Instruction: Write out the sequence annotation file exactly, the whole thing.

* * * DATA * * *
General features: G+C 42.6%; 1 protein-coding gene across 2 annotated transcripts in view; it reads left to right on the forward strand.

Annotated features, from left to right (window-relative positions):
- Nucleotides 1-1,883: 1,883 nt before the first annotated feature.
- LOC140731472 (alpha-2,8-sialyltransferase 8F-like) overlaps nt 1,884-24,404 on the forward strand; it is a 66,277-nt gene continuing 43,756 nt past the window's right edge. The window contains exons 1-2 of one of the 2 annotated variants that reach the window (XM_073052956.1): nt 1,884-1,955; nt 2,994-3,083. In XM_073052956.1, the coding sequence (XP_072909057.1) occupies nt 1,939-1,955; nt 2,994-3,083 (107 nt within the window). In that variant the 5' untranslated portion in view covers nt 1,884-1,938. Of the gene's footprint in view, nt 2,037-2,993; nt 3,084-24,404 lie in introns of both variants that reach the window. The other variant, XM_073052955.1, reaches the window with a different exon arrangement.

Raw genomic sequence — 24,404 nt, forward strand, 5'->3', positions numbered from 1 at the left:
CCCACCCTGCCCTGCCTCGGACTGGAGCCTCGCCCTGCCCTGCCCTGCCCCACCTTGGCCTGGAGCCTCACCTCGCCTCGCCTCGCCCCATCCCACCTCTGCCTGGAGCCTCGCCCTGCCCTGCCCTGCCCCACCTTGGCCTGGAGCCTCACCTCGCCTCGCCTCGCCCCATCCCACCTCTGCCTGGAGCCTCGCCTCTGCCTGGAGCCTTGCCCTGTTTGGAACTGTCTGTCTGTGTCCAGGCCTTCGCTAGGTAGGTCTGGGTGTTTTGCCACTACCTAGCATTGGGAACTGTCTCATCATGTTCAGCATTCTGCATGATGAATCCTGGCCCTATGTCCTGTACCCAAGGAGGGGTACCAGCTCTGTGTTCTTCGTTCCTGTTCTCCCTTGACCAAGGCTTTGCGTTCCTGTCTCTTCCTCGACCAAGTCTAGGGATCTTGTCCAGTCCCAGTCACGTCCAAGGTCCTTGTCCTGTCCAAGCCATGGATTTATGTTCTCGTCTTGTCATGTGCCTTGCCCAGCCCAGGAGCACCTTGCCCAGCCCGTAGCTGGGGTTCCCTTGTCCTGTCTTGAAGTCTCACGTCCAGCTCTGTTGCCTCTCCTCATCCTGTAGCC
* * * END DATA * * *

General features: G+C 42.6%; 1 protein-coding gene across 2 annotated transcripts in view; it reads left to right on the forward strand.

Annotated features, from left to right (window-relative positions):
- Nucleotides 1-1,883: 1,883 nt before the first annotated feature.
- LOC140731472 (alpha-2,8-sialyltransferase 8F-like) overlaps nt 1,884-24,404 on the forward strand; it is a 66,277-nt gene continuing 43,756 nt past the window's right edge. The window contains exons 1-2 of one of the 2 annotated variants that reach the window (XM_073052956.1): nt 1,884-1,955; nt 2,994-3,083. In XM_073052956.1, the coding sequence (XP_072909057.1) occupies nt 1,939-1,955; nt 2,994-3,083 (107 nt within the window). In that variant the 5' untranslated portion in view covers nt 1,884-1,938. Of the gene's footprint in view, nt 2,037-2,993; nt 3,084-24,404 lie in introns of both variants that reach the window. The other variant, XM_073052955.1, reaches the window with a different exon arrangement.

Raw genomic sequence — 24,404 nt, forward strand, 5'->3', positions numbered from 1 at the left:
CCCACCCTGCCCTGCCTCGGACTGGAGCCTCGCCCTGCCCTGCCCTGCCCCACCTTGGCCTGGAGCCTCACCTCGCCTCGCCTCGCCCCATCCCACCTCTGCCTGGAGCCTCGCCCTGCCCTGCCCTGCCCCACCTTGGCCTGGAGCCTCACCTCGCCTCGCCTCGCCCCATCCCACCTCTGCCTGGAGCCTCGCCTCTGCCTGGAGCCTTGCCCTGTTTGGAACTGTCTGTCTGTGTCCAGGCCTTCGCTAGGTAGGTCTGGGTGTTTTGCCACTACCTAGCATTGGGAACTGTCTCATCATGTTCAGCATTCTGCATGATGAATCCTGGCCCTATGTCCTGTACCCAAGGAGGGGTACCAGCTCTGTGTTCTTCGTTCCTGTTCTCCCTTGACCAAGGCTTTGCGTTCCTGTCTCTTCCTCGACCAAGTCTAGGGATCTTGTCCAGTCCCAGTCACGTCCAAGGTCCTTGTCCTGTCCAAGCCATGGATTTATGTTCTCGTCTTGTCATGTGCCTTGCCCAGCCCAGGAGCACCTTGCCCAGCCCGTAGCTGGGGTTCCCTTGTCCTGTCTTGAAGTCTCACGTCCAGCTCTGTTGCCTCTCCTCATCCTGTAGCC